To help kids with anxiety disorders we need to target their treatment

Most children with anxiety disorders can be treated through the so-called Cool Kids programme, but there are some who do not respond successfully. New research results indicate that children who are non-responders can be helped by additional treatment targeting each family’s specific needs.

2015.06.17 | Tine Bagger Christiansen

To help kids with anxiety disorders we need to target their treatment. Photo: Colourbox

Children with anxiety disorders who do not respond satisfactorily to the manual based cognitive behaviour therapy in the so-called Cool Kids programme can benefit from additional therapy. This is the conclusion of a new scientific study conducted by researchers from the Anxiety Disorder Clinic for Children and Adolescents at the Department of Psychology and Behavioural Sciences at Aarhus BSS.

“These research results are very important, and they tell us not to give up. It only requires relatively little additional treatment to improve the quality of life of these children – also in the long term,” explains Mikael Thastum, who is head of the Anxiety Disorder Clinic for Children and Adolescents at Aarhus BSS.

Treatment must be adapted to the individual
Fourteen children and youths participated in the study, all of whom had not benefited satisfactorily from the Cool Kids treatment. Their parents also took part in the treatment. The children and their parents received additional treatment after unsuccessful treatment with the Cool Kids programme. The treatment was based on the same principles as the Cool Kids programme, i.e. cognitive behavioural therapy (CBT). The only difference is that the additional treatment was tailored to the needs of the individual families, whereas the Cool Kids treatment took place as group sessions following a relatively fixed course of action. The additional treatment offered more room for tailoring the treatment to the individual family and addressing the challenges and difficulties that the individual child and his/her family were experiencing.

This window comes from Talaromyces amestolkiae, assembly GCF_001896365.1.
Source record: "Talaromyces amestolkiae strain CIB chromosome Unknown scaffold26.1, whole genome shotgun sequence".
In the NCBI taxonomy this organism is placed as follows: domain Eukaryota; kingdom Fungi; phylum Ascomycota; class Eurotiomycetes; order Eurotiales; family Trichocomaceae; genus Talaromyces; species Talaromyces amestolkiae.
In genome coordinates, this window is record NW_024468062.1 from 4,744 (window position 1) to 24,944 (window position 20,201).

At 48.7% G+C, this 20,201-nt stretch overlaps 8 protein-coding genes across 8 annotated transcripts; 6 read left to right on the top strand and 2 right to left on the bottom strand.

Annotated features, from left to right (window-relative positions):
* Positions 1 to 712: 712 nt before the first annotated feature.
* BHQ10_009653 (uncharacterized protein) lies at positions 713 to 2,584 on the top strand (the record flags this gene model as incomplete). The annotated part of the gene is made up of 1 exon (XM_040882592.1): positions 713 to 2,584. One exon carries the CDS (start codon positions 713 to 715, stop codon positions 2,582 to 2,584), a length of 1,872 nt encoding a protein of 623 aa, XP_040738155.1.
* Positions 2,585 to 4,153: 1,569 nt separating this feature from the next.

The overall conclusion of the study is that 65-70 per cent of the children who did not respond successfully to the Cool Kids programme can benefit from additional treatment. At the one-year follow-up, the patients’ improvement was maintained.

The results are important in many ways. Most of the non-respondents in the Cool Kids programme thought they had benefited a great deal from the treatment, but believed they needed more help. The results of the study thus suggest that a standardised stepped care CBT model for treating children with anxiety could be relevant as a publicly subsidised treatment option. In a stepped care model, all children suffering from anxiety are first offered the relatively inexpensive manual-based treatment. Those who do not benefit satisfactorily from this treatment will then be offered to take part in a more intensive individualised course of treatment.

Moreover, the Anxiety Disorder Clinic for Children and Adolescents is currently working to develop a treatment option aimed at youths suffering from anxiety.

The research project is supported by TrygFonden, and the results have just been published inThe Journal of Child and Family Studies.

Read more about the treatment offered at the Anxiety Disorder Clinic for Children and Adolescents.

 

Further information

PhD student Irene Lundkvist-Houndoumad
Aarhus BSS, Aarhus University
Mail: irenelh@psy.au.dk

Mobile: +45 20 93 81 63

Mikael Thastum 

Professor Michael Thastum, Head of the Anxiety Disorder Clinic for Children and Adolescents
Aarhus BSS, Aarhus University
Mail: mikael@psy.au.dk
Tel.: +45 87 16 58 46

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